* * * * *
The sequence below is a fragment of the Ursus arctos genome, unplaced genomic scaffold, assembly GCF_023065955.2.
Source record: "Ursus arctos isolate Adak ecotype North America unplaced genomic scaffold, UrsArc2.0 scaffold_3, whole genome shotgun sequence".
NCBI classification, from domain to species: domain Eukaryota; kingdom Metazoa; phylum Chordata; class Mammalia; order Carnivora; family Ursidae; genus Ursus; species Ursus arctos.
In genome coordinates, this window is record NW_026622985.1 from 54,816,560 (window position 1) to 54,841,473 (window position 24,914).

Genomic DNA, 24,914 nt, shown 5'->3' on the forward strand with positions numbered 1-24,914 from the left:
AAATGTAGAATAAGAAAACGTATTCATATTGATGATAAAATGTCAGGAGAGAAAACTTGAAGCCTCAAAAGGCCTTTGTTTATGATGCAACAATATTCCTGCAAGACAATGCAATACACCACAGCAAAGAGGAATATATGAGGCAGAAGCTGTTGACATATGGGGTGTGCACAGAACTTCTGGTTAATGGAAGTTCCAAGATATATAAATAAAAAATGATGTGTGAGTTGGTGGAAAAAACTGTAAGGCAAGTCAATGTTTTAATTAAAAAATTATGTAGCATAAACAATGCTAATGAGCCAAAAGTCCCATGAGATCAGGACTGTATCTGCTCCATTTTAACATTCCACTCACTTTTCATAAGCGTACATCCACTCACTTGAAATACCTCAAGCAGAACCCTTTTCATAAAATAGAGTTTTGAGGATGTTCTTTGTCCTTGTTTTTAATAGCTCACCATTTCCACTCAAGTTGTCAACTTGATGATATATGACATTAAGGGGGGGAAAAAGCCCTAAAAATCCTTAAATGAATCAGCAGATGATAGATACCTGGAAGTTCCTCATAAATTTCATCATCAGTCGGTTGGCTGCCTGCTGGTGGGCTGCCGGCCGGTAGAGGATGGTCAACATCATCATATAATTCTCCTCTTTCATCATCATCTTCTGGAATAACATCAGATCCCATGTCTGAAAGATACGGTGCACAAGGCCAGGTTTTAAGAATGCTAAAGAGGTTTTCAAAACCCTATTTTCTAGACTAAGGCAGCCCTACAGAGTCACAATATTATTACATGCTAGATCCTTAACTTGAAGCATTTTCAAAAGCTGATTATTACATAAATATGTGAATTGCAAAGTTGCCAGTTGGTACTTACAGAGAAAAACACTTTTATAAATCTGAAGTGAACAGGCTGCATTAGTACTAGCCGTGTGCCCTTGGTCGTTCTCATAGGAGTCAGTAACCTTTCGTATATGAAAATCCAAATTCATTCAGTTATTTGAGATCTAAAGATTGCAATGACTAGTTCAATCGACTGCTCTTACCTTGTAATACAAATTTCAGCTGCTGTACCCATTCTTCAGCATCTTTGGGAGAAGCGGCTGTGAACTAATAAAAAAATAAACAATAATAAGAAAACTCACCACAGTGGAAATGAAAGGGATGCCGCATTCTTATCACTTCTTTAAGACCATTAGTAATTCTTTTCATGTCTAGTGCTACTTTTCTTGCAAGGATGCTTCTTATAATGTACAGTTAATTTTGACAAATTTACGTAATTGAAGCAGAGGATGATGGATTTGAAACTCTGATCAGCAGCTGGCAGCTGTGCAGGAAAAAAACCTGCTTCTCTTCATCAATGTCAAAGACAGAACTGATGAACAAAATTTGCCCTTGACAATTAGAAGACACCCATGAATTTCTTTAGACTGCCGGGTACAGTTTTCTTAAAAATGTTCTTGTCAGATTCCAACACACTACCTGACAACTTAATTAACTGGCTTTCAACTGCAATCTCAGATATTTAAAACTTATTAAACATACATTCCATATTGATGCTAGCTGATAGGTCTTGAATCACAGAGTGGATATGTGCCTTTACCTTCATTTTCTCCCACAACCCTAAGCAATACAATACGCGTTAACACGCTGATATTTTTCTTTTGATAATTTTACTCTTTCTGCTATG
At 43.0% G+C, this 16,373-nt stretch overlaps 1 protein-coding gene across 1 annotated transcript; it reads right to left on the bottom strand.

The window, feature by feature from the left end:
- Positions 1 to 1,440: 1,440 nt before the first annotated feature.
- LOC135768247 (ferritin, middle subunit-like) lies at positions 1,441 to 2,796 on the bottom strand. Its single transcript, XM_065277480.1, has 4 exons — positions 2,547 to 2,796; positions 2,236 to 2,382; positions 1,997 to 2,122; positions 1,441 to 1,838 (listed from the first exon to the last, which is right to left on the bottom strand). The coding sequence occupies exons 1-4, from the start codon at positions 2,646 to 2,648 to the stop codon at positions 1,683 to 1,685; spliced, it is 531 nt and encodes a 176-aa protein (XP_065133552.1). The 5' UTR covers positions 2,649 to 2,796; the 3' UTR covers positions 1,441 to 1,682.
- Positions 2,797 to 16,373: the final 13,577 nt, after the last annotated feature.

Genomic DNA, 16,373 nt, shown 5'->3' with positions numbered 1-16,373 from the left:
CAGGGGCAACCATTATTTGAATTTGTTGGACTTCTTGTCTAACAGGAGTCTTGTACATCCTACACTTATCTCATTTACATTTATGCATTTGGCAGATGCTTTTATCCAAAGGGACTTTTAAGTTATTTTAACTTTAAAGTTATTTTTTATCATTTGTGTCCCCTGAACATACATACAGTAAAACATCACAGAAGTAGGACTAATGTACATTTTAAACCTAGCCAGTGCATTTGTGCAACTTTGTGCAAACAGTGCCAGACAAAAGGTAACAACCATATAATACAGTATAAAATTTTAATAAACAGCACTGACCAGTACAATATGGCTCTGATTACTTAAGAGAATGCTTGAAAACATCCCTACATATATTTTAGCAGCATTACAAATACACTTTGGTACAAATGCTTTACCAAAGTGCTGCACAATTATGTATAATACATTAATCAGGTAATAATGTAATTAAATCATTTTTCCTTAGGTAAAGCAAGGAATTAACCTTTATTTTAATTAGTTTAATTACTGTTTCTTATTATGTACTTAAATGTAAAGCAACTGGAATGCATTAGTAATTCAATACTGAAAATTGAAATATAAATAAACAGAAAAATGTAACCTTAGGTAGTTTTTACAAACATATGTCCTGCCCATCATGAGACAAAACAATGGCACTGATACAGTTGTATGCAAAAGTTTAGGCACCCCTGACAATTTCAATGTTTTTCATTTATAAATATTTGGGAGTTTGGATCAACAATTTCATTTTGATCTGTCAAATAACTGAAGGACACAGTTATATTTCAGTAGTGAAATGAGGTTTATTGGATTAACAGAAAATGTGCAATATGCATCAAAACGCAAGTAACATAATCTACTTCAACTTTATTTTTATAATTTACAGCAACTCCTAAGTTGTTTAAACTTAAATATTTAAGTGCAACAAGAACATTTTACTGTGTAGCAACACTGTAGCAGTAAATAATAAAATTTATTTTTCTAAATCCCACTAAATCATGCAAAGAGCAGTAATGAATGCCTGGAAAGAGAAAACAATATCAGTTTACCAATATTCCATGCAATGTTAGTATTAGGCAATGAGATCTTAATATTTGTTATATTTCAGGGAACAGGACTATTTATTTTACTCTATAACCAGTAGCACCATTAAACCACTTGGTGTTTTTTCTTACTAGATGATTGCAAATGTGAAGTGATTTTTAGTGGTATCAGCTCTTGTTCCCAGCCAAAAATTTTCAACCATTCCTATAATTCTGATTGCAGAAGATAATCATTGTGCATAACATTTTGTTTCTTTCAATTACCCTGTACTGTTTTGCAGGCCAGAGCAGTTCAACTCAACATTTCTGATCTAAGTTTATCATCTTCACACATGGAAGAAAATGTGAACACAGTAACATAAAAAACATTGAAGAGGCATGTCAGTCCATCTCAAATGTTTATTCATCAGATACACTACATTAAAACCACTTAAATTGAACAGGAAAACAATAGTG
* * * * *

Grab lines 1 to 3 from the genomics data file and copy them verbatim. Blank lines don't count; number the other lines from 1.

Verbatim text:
The sequence below is a fragment of the Ursus arctos genome, unplaced genomic scaffold, assembly GCF_023065955.2.
Source record: "Ursus arctos isolate Adak ecotype North America unplaced genomic scaffold, UrsArc2.0 scaffold_3, whole genome shotgun sequence".
NCBI classification, from domain to species: domain Eukaryota; kingdom Metazoa; phylum Chordata; class Mammalia; order Carnivora; family Ursidae; genus Ursus; species Ursus arctos.